After being in the WPMBA program for almost a year (which does not seem possible!), I have learned so much.  The core classes are all beneficial and the professors are (for the most part) passionate about their subject matter and helping the students succeed.  But the best part of this program has been all the new classmates I have met.  Every person in the program has a different background and different work experience but all come together two days a week to continue their education.  This network of classmates is amazing.  Need to know what classes to take next term?  Just ask a couple of classmates and get their views on professors, work load, etc.  Need homework help?  Met up with a group of people and work on it together.  Upcoming job interview?  There’s probably someone in the program that works where you are interviewing.  Ask for advice!  The options are really limitless.  They all understand the pressures of working 40+ hours, plus class, plus studying, and maybe having room for a life now and then.  They understand taking vacation days from work to study for an exam.  When I started the WPMBA last June, I was not sure what to expect.  Honestly, I was overwhelmed.  But after meeting several great people starting off, and more each quarter, the classes and workload balancing act still may seem overwhelming at times, but I know I have a network of friends that are available to help or at least understand.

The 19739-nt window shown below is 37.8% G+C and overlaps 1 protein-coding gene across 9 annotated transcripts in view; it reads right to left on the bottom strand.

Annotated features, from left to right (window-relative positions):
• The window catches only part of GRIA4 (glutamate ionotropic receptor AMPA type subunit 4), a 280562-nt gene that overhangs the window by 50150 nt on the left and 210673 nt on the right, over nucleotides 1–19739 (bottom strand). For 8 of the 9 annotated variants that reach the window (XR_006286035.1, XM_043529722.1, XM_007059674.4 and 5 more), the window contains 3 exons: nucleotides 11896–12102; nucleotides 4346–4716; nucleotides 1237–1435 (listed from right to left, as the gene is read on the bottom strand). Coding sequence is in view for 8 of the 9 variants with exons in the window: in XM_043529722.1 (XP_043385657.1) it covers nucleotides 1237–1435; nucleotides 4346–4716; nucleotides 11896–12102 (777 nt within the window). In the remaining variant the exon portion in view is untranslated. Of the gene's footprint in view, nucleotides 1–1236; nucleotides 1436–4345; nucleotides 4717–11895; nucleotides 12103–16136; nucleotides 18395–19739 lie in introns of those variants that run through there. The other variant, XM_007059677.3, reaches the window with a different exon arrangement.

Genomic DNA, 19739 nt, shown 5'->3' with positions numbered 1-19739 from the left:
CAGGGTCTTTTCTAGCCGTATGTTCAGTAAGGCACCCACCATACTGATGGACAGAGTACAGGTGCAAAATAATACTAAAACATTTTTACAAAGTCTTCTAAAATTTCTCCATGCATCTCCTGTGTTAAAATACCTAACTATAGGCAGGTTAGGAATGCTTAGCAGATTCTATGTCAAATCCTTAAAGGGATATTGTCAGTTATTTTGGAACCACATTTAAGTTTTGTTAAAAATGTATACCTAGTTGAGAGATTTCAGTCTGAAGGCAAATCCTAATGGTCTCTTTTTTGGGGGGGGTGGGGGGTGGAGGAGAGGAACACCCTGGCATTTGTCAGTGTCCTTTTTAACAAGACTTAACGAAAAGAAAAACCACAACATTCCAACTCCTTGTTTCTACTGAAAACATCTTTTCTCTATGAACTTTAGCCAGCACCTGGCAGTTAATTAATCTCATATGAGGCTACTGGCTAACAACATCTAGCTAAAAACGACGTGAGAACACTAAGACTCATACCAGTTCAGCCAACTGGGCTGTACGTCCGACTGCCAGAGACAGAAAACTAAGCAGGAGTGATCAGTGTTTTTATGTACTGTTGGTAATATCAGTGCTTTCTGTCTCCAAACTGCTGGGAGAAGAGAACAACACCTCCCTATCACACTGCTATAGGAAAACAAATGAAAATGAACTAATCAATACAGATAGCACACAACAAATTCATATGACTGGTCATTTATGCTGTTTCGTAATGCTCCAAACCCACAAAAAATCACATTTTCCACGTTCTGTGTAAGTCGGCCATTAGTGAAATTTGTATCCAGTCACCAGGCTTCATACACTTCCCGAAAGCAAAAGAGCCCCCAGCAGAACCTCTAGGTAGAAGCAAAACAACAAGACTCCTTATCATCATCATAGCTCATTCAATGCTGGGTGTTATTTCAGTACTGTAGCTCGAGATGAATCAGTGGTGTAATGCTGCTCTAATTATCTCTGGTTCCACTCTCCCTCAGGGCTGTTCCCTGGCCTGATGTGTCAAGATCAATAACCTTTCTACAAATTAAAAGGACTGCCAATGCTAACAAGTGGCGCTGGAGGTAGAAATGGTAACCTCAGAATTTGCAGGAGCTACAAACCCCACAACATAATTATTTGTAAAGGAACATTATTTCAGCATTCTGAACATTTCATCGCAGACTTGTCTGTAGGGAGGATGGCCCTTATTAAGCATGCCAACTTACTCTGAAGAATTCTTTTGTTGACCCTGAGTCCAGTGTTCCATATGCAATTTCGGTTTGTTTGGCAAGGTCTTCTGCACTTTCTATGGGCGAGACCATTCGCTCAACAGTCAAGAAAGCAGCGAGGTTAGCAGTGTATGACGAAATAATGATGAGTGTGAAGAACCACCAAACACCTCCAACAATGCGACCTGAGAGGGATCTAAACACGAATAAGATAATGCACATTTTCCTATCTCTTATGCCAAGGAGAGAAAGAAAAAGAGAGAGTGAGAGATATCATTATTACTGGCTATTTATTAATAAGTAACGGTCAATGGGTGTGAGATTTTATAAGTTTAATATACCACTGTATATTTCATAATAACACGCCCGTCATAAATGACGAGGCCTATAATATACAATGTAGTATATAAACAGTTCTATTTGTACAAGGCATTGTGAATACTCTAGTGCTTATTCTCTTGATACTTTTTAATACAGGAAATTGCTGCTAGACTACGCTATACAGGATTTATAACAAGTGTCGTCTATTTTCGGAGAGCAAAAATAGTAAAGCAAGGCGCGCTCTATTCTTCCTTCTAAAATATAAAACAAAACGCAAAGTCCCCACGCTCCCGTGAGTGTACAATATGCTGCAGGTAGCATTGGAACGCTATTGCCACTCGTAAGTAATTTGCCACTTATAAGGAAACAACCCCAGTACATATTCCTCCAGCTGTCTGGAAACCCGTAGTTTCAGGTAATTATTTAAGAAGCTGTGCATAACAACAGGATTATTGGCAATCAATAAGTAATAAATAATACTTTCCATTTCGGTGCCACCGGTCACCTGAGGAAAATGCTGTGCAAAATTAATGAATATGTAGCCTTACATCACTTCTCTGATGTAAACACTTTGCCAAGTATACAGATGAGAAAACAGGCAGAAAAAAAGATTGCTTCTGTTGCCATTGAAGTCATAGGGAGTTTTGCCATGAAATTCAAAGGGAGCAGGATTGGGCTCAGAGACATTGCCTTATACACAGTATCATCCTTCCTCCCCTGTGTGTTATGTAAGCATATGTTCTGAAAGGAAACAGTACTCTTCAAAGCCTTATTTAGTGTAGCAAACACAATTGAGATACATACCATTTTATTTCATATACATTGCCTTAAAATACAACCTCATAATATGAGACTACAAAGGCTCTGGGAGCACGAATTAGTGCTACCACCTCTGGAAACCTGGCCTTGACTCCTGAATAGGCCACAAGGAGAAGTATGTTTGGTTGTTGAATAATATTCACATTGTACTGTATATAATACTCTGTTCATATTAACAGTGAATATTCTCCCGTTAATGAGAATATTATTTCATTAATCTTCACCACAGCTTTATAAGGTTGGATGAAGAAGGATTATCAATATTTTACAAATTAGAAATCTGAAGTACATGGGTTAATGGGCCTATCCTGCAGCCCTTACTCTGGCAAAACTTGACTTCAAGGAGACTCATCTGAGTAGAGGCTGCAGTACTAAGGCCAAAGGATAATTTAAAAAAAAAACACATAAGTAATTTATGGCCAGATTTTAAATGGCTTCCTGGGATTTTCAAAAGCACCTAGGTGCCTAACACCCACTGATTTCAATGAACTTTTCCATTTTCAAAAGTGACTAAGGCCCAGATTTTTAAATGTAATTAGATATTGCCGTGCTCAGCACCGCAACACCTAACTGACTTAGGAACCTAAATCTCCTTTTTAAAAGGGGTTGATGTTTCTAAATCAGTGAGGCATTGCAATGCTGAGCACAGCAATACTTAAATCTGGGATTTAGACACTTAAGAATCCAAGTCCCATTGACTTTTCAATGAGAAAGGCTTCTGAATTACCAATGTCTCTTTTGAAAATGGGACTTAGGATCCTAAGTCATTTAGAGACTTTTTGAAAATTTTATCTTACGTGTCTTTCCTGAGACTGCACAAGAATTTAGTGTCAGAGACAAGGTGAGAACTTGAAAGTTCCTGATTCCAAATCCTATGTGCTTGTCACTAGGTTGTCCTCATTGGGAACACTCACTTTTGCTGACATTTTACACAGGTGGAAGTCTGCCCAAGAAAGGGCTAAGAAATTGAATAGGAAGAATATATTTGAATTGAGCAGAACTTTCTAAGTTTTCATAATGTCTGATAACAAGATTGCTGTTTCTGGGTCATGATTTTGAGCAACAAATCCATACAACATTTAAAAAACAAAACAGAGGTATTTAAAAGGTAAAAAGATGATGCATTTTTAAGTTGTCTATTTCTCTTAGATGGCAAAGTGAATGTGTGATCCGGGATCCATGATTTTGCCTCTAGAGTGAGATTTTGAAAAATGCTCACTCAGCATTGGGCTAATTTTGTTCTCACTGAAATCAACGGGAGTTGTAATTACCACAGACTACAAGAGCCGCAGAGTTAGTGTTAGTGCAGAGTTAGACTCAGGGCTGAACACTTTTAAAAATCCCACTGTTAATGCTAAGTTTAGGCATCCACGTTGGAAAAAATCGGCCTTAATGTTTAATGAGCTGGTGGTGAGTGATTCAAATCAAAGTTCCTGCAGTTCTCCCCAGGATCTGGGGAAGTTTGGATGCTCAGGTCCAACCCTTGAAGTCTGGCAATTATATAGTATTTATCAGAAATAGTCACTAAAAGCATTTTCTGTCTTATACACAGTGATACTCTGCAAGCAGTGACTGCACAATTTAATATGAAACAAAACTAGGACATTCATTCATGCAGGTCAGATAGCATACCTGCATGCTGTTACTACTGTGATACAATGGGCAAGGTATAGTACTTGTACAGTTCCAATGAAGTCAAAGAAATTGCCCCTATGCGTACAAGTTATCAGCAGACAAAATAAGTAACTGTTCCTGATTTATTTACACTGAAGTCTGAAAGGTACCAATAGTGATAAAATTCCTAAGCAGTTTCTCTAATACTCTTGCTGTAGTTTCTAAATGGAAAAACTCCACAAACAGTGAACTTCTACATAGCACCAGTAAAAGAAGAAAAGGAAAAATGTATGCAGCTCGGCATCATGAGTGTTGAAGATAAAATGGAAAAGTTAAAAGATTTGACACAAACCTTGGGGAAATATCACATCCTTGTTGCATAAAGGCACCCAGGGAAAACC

Shout out time:   Two of those classmates that I met on Day 1 who I call friends now are Vince and Dave.  They are great!  I’m going to miss them over the summer when I’m not sitting by them every day in class, since we’ll be taking different electives…as much as Dave has tried over the past six weeks to get me to like Finance.

Fisher “Prom”!!!

I will use this post as my first unofficial action as the WPMBA Internal Public Relations representative (I am running uncontested, so I think I’m OK to say that 🙂 ).  This post is a shameless plea to get you, WPMBA student, to attend the Fisher Formal on Friday, May 18!  Reasons to attend:

  • It’s not just for the full-time students, although it may feel that way.  Let’s show the full-timers that the WP’s know how to party, too!  They shouldn’t get to have all the fun.
  • It’s downtown, in the Smith Brother’s building – I’ve never been, but I hear cool things